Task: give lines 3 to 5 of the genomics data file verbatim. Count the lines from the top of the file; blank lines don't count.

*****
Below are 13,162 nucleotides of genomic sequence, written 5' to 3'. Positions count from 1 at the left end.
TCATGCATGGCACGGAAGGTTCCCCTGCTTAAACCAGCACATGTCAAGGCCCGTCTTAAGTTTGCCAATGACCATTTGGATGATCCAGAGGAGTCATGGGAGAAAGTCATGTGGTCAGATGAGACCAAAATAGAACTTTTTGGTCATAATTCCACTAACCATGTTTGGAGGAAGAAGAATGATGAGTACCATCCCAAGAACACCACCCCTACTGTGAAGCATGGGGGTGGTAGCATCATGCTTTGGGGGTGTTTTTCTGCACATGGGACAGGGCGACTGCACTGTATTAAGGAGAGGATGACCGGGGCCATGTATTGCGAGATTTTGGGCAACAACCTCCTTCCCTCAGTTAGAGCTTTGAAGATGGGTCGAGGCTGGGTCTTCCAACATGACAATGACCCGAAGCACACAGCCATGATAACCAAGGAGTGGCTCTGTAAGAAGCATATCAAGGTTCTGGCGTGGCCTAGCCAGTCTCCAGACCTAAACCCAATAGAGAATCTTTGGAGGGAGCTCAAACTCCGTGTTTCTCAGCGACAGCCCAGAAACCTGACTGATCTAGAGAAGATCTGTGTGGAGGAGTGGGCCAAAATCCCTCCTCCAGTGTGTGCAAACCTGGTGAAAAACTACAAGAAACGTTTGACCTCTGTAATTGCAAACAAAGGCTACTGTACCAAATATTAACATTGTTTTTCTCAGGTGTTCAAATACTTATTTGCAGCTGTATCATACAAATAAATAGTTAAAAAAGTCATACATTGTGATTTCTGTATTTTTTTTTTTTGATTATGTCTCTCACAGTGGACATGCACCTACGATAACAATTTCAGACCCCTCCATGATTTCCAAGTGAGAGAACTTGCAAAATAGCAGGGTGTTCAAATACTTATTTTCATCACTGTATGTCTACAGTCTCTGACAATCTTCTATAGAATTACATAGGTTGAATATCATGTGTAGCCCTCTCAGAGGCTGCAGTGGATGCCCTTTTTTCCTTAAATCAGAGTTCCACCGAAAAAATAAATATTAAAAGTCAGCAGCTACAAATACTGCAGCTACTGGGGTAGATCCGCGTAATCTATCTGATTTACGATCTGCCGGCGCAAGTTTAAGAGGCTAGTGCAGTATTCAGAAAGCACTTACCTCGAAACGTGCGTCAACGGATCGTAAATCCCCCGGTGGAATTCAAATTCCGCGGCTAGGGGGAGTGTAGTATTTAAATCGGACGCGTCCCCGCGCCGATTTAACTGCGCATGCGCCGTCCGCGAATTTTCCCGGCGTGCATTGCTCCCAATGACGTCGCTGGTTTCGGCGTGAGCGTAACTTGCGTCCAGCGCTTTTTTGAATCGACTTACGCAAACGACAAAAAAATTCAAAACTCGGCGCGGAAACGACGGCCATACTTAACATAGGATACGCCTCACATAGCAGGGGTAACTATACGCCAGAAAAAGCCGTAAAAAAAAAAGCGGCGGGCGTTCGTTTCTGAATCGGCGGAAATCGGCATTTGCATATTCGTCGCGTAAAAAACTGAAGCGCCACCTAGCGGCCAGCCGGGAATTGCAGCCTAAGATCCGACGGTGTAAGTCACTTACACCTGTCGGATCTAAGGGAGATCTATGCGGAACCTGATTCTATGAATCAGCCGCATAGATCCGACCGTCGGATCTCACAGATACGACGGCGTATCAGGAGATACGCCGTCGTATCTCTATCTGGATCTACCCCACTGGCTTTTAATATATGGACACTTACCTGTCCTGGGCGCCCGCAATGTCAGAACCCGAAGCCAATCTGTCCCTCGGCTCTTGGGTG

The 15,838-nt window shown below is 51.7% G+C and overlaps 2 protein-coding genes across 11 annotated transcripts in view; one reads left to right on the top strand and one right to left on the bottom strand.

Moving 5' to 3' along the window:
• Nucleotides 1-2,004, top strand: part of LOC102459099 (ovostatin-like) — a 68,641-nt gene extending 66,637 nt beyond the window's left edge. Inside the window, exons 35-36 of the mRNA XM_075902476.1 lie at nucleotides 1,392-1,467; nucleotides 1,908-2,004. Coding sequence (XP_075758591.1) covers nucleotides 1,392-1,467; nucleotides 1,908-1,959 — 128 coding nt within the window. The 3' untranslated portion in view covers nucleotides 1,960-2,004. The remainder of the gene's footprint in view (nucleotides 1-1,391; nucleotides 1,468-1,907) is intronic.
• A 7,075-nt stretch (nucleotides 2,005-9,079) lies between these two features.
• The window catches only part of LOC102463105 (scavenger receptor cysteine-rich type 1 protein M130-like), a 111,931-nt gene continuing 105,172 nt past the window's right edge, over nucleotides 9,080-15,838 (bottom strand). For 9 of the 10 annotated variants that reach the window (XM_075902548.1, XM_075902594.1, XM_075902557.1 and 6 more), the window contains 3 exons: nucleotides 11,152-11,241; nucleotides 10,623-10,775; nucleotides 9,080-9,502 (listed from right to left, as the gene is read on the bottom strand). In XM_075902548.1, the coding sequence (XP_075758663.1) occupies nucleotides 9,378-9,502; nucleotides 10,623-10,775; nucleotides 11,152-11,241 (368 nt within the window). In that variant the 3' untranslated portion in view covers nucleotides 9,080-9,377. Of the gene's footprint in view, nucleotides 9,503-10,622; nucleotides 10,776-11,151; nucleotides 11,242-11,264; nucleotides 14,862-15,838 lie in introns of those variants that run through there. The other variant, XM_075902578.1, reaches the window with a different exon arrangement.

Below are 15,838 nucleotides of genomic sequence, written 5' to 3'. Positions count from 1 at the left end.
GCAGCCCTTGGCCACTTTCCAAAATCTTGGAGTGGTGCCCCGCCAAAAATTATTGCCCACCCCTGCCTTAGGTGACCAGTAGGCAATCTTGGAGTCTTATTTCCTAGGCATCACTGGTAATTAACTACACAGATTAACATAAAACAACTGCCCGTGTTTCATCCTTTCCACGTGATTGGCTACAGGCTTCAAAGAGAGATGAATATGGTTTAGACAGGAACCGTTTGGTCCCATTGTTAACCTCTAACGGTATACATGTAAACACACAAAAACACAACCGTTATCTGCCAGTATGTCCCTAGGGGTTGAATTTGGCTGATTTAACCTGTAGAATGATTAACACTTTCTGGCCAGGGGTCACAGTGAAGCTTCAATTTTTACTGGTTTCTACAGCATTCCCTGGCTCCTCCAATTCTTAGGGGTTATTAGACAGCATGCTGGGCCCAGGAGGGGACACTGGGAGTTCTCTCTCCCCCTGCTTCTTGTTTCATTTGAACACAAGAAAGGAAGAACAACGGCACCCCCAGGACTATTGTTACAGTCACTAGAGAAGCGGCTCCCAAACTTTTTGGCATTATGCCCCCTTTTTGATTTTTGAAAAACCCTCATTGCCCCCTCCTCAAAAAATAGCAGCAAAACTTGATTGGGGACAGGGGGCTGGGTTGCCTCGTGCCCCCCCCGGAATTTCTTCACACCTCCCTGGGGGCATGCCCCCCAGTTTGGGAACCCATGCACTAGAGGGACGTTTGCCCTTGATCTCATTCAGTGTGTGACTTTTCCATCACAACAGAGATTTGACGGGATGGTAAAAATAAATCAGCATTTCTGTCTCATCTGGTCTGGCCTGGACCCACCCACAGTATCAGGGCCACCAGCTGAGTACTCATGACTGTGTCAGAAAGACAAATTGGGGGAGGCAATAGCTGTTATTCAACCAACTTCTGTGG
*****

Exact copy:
The 15,838-nt window shown below is 51.7% G+C and overlaps 2 protein-coding genes across 11 annotated transcripts in view; one reads left to right on the top strand and one right to left on the bottom strand.

Moving 5' to 3' along the window:
• Nucleotides 1-2,004, top strand: part of LOC102459099 (ovostatin-like) — a 68,641-nt gene extending 66,637 nt beyond the window's left edge. Inside the window, exons 35-36 of the mRNA XM_075902476.1 lie at nucleotides 1,392-1,467; nucleotides 1,908-2,004. Coding sequence (XP_075758591.1) covers nucleotides 1,392-1,467; nucleotides 1,908-1,959 — 128 coding nt within the window. The 3' untranslated portion in view covers nucleotides 1,960-2,004. The remainder of the gene's footprint in view (nucleotides 1-1,391; nucleotides 1,468-1,907) is intronic.